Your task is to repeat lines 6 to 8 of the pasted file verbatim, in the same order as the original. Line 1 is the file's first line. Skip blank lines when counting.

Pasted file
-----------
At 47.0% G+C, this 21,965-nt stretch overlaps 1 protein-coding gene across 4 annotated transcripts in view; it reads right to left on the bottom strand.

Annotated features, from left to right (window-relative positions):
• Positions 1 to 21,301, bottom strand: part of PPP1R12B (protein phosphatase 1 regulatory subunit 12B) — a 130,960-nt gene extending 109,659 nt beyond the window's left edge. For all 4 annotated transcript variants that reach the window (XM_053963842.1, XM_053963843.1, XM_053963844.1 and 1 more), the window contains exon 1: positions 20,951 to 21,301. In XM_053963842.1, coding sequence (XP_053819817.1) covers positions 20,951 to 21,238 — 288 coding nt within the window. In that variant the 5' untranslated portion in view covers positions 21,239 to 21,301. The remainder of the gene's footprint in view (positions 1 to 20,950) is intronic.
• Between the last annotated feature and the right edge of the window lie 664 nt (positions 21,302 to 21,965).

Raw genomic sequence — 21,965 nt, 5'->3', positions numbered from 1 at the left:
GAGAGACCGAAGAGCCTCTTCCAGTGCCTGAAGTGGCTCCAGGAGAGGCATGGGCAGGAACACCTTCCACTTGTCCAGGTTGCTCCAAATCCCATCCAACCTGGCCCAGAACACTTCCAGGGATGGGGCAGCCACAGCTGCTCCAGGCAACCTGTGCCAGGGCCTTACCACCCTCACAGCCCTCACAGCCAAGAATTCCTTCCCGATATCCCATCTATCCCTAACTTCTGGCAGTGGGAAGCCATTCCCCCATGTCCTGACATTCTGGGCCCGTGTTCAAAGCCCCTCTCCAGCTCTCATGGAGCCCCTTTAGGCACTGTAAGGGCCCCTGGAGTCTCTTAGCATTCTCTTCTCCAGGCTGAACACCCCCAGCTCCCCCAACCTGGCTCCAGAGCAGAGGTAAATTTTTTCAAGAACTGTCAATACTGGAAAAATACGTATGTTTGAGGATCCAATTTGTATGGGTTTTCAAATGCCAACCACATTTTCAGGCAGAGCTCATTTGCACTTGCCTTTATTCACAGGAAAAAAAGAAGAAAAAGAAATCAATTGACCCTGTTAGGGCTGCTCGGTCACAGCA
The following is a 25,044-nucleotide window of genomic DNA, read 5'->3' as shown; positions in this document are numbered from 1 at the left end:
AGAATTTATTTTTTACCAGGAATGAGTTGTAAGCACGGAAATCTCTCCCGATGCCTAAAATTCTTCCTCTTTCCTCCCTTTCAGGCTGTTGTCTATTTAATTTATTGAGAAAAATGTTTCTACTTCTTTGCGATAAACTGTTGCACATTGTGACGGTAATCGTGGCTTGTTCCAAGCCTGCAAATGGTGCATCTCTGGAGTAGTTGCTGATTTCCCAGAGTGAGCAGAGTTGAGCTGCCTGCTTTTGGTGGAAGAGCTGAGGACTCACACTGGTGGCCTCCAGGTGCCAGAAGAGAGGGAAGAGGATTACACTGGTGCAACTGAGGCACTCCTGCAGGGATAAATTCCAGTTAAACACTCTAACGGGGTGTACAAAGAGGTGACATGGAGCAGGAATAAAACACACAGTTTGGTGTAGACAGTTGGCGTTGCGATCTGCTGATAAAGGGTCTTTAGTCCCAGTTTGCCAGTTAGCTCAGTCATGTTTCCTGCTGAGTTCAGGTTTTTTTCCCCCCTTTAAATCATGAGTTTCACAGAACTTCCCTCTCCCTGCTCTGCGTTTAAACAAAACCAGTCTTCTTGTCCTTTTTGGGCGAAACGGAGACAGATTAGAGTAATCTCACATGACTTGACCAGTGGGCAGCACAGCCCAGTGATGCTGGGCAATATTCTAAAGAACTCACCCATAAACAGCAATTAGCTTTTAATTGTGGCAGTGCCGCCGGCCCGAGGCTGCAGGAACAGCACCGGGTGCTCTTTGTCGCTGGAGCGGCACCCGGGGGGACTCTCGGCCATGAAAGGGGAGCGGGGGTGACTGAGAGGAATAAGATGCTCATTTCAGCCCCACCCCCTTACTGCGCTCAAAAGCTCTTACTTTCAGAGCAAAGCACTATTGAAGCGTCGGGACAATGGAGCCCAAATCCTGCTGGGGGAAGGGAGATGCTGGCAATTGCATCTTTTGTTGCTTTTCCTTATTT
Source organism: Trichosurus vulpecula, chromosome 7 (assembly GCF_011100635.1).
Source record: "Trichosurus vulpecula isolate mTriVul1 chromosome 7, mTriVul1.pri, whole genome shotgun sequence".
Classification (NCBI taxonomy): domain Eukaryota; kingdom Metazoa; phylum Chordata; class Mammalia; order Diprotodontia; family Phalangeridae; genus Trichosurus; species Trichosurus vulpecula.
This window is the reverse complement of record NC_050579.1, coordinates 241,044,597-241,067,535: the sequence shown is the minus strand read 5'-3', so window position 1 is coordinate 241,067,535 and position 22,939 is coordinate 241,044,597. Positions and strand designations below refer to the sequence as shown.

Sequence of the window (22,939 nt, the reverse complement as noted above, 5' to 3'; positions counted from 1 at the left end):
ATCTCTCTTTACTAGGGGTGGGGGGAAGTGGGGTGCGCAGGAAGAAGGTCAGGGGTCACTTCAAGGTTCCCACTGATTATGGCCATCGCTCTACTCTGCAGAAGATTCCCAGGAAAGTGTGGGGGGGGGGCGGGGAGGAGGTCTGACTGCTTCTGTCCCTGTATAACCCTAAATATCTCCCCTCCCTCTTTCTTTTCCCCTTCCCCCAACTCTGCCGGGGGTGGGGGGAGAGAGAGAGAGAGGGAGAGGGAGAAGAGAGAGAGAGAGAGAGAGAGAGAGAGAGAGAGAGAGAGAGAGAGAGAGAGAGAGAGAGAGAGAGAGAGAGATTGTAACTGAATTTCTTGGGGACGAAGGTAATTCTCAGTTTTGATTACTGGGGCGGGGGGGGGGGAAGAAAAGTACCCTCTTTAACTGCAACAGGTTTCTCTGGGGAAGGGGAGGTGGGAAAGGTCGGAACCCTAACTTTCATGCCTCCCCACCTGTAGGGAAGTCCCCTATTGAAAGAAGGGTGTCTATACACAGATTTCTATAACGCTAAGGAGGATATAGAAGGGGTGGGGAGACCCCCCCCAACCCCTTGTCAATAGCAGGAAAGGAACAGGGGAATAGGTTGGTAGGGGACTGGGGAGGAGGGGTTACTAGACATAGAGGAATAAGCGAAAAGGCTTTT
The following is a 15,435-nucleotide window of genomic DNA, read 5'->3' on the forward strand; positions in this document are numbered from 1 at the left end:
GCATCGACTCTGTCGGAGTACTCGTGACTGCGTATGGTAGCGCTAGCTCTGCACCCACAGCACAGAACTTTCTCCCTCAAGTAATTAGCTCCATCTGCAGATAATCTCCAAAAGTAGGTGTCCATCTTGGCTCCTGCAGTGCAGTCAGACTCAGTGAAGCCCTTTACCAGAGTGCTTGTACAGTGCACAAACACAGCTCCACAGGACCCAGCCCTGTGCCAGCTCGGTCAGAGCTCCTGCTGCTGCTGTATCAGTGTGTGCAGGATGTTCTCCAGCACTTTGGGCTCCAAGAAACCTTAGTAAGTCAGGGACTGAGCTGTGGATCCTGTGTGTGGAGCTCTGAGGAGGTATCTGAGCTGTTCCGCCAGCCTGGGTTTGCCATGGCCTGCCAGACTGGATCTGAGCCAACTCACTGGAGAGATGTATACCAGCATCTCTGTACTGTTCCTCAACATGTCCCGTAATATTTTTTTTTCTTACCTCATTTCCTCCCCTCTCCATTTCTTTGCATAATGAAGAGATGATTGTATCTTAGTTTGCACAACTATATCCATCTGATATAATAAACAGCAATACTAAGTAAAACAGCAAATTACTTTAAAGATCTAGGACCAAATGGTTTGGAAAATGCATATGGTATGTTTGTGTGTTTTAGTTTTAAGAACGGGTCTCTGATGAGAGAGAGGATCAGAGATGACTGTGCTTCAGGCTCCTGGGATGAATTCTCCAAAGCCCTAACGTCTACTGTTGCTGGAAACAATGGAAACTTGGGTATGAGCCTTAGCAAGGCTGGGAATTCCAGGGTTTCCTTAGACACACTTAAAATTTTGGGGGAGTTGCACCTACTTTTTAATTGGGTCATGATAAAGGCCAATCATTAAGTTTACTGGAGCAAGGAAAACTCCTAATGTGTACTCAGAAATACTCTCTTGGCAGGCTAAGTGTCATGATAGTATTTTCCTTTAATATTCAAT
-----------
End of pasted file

GAGAGACCGAAGAGCCTCTTCCAGTGCCTGAAGTGGCTCCAGGAGAGGCATGGGCAGGAACACCTTCCACTTGTCCAGGTTGCTCCAAATCCCATCCAACCTGGCCCAGAACACTTCCAGGGATGGGGCAGCCACAGCTGCTCCAGGCAACCTGTGCCAGGGCCTTACCACCCTCACAGCCCTCACAGCCAAGAATTCCTTCCCGATATCCCATCTATCCCTAACTTCTGGCAGTGGGAAGCCATTCCCCCATGTCCTGACATTCTGGGCCCGTGTTCAAAGCCCCTCTCCAGCTCTCATGGAGCCCCTTTAGGCACTGTAAGGGCCCCTGGAGTCTCTTAGCATTCTCTTCTCCAGGCTGAACACCCCCAGCTCCCCCAACCTGGCTCCAGAGCAGAGGTAAATTTTTTCAAGAACTGTCAATACTGGAAAAATACGTATGTTTGAGGATCCAATTTGTATGGGTTTTCAAATGCCAACCACATTTTCAGGCAGAGCTCATTTGCACTTGCCTTTATTCACAGGAAAAAAAGAAGAAAAAGAAATCAATTGACCCTGTTAGGGCTGCTCGGTCACAGCA
The following is a 25,044-nucleotide window of genomic DNA, read 5'->3' as shown; positions in this document are numbered from 1 at the left end:
AGAATTTATTTTTTACCAGGAATGAGTTGTAAGCACGGAAATCTCTCCCGATGCCTAAAATTCTTCCTCTTTCCTCCCTTTCAGGCTGTTGTCTATTTAATTTATTGAGAAAAATGTTTCTACTTCTTTGCGATAAACTGTTGCACATTGTGACGGTAATCGTGGCTTGTTCCAAGCCTGCAAATGGTGCATCTCTGGAGTAGTTGCTGATTTCCCAGAGTGAGCAGAGTTGAGCTGCCTGCTTTTGGTGGAAGAGCTGAGGACTCACACTGGTGGCCTCCAGGTGCCAGAAGAGAGGGAAGAGGATTACACTGGTGCAACTGAGGCACTCCTGCAGGGATAAATTCCAGTTAAACACTCTAACGGGGTGTACAAAGAGGTGACATGGAGCAGGAATAAAACACACAGTTTGGTGTAGACAGTTGGCGTTGCGATCTGCTGATAAAGGGTCTTTAGTCCCAGTTTGCCAGTTAGCTCAGTCATGTTTCCTGCTGAGTTCAGGTTTTTTTCCCCCCTTTAAATCATGAGTTTCACAGAACTTCCCTCTCCCTGCTCTGCGTTTAAACAAAACCAGTCTTCTTGTCCTTTTTGGGCGAAACGGAGACAGATTAGAGTAATCTCACATGACTTGACCAGTGGGCAGCACAGCCCAGTGATGCTGGGCAATATTCTAAAGAACTCACCCATAAACAGCAATTAGCTTTTAATTGTGGCAGTGCCGCCGGCCCGAGGCTGCAGGAACAGCACCGGGTGCTCTTTGTCGCTGGAGCGGCACCCGGGGGGACTCTCGGCCATGAAAGGGGAGCGGGGGTGACTGAGAGGAATAAGATGCTCATTTCAGCCCCACCCCCTTACTGCGCTCAAAAGCTCTTACTTTCAGAGCAAAGCACTATTGAAGCGTCGGGACAATGGAGCCCAAATCCTGCTGGGGGAAGGGAGATGCTGGCAATTGCATCTTTTGTTGCTTTTCCTTATTT